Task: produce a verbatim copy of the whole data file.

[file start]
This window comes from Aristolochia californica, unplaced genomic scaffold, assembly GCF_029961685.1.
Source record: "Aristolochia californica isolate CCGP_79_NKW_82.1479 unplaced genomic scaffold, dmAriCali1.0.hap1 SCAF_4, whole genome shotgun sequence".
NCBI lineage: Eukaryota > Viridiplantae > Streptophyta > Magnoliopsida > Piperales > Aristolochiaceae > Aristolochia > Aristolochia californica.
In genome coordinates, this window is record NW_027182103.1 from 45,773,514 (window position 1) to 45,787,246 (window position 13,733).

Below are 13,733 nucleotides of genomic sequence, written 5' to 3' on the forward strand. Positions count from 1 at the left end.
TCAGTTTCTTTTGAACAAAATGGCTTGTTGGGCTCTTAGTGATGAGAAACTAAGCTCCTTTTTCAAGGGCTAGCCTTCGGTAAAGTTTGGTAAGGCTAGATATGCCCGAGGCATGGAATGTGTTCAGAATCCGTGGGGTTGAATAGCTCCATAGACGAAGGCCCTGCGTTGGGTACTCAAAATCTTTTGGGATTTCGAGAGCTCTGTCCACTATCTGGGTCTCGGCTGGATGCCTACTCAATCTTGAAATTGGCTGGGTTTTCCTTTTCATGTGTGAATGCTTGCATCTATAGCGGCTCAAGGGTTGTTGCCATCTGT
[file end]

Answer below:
This window comes from Aristolochia californica, unplaced genomic scaffold, assembly GCF_029961685.1.
Source record: "Aristolochia californica isolate CCGP_79_NKW_82.1479 unplaced genomic scaffold, dmAriCali1.0.hap1 SCAF_4, whole genome shotgun sequence".
NCBI lineage: Eukaryota > Viridiplantae > Streptophyta > Magnoliopsida > Piperales > Aristolochiaceae > Aristolochia > Aristolochia californica.
In genome coordinates, this window is record NW_027182103.1 from 45,773,514 (window position 1) to 45,787,246 (window position 13,733).

Below are 13,733 nucleotides of genomic sequence, written 5' to 3' on the forward strand. Positions count from 1 at the left end.
TCAGTTTCTTTTGAACAAAATGGCTTGTTGGGCTCTTAGTGATGAGAAACTAAGCTCCTTTTTCAAGGGCTAGCCTTCGGTAAAGTTTGGTAAGGCTAGATATGCCCGAGGCATGGAATGTGTTCAGAATCCGTGGGGTTGAATAGCTCCATAGACGAAGGCCCTGCGTTGGGTACTCAAAATCTTTTGGGATTTCGAGAGCTCTGTCCACTATCTGGGTCTCGGCTGGATGCCTACTCAATCTTGAAATTGGCTGGGTTTTCCTTTTCATGTGTGAATGCTTGCATCTATAGCGGCTCAAGGGTTGTTGCCATCTGT